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Bob Hope is being stalked by a predatory widow who is a widow of wealthy husbands many times over. Martha Raye is a Texan heiress who wants to marry her boyfriend Andy Devine, but her father is determined that she marry into royalty. To solve both their problems, Martha Raye and Bob Hope decide to marry, but will they ever find love together? Written by
One of over 700 Paramount Productions, filmed between 1929 and 1949, which were sold to MCA/Universal in 1958 for television distribution, and have been owned and controlled by Universal ever since. See more »
Man who loads pistols:
There's a cross on the muzzle of the pistol with the bullet and a nick on the handle of the pistol with the blank.
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This early Bob Hope feature is very funny, and quite charming in its own particular way to boot. Of Hope's more frequent leading ladies in film, I have always found his teamings with Martha Raye to be the most satisfying, possibly because Bob and she seem to feed off each other in a way his other regulars (Paulette Goddard/Lucy/Dottie) didn't. Perhaps it has something to do with their vaudeville background. Anyway, both Bob, and particularly Martha, are far more subdued in their roles here than usual, and Never Say Die benefits enormously as a result. (Perhaps in the case of Hope this is due to the fact that this film comes so early in his screen career, before his on-screen persona of the egocentric and cowardly would-be ladies man was so firmly established). Their characters of John Kidley and Mickey Hawkins here somehow have a human dimension which is usually lacking in the usual Hope or Raye portrayal (no matter how enjoyable), and the warmth of the romantic scenes between the two in this picture is something which in my opinion is unique, never repeated by either of them in any of their other film work again.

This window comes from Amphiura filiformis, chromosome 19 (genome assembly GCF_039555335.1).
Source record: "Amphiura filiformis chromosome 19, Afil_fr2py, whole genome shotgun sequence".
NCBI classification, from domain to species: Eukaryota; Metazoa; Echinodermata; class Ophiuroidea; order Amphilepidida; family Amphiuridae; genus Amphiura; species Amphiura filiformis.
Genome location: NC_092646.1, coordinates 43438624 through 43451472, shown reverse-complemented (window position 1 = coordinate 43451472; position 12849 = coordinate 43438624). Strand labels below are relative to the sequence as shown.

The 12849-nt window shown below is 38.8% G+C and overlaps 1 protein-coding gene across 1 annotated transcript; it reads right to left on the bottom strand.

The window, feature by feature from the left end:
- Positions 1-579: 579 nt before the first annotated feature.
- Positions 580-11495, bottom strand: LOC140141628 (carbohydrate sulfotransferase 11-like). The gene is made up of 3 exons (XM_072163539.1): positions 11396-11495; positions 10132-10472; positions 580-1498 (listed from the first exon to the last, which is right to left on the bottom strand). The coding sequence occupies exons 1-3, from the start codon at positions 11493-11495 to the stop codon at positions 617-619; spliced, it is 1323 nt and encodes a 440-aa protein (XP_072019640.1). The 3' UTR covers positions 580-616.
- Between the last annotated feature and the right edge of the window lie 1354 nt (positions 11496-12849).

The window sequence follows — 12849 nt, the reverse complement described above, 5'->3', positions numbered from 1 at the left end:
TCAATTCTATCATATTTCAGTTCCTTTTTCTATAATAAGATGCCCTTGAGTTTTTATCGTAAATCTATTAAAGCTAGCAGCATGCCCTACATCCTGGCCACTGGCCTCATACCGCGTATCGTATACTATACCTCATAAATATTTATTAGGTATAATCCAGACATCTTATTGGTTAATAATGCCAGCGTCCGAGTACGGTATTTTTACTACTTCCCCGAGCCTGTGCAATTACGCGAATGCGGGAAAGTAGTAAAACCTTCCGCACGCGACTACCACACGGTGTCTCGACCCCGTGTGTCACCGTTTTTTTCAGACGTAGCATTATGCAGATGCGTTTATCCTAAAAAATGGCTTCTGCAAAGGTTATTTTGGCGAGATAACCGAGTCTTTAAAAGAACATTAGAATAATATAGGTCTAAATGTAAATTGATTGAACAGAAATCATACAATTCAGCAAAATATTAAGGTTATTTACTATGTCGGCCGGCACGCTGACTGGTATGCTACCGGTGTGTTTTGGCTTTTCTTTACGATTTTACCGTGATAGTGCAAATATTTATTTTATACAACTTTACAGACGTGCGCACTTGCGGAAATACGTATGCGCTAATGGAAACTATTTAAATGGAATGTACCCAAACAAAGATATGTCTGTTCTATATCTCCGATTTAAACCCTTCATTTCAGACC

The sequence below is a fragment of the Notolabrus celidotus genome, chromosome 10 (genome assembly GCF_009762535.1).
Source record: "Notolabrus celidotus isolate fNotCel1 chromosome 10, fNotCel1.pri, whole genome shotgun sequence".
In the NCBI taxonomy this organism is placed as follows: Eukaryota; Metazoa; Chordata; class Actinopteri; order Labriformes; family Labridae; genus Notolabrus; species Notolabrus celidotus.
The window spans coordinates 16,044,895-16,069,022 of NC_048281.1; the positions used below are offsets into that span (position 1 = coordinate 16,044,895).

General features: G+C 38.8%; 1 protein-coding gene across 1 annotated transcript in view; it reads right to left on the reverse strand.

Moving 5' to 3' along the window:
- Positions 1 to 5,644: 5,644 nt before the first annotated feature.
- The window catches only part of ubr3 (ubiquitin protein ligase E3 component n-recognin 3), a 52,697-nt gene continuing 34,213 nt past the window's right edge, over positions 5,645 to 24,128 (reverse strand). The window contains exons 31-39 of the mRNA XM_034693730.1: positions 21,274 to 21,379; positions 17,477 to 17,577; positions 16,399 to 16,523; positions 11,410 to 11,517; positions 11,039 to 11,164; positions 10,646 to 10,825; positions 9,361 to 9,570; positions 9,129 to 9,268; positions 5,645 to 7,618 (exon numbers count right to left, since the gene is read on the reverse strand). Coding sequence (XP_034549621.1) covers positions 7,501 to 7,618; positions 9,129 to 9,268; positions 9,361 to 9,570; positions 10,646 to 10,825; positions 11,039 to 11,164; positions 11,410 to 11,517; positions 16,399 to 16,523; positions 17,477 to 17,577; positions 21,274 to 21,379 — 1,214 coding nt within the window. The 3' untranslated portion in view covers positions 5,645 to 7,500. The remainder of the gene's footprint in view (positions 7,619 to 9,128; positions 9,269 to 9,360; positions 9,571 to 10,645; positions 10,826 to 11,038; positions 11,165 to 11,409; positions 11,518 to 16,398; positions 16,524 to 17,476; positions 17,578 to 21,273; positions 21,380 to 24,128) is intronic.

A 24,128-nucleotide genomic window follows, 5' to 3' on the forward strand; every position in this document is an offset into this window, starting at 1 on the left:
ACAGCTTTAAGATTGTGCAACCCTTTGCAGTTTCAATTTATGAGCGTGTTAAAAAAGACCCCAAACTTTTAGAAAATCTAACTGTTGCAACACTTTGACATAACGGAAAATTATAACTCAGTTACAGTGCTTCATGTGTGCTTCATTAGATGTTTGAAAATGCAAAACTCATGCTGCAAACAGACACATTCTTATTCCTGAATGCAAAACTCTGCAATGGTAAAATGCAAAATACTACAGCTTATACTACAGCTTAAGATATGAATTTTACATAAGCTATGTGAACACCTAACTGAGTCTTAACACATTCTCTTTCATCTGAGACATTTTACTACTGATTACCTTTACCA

There are other aspects of Never Say Die which have always made it one of my favourite Hope pictures...Gale Sondergard as a man hungry widow, Monty Woolley in a small role as an ambitious medico, Andy Devine as Martha's intended, and especially Sig Rumann as Poppa Ingleborg in some hilarious scenes at the hotel. Also Preston Sturges involvement in the script does show. And has already been noted elsewhere, fans of Danny Kaye may be interested in viewing this picture if only to see an earlier (and one must admit less successful) incarnation of the "flagon with the dragon" routine from The Court Jester.
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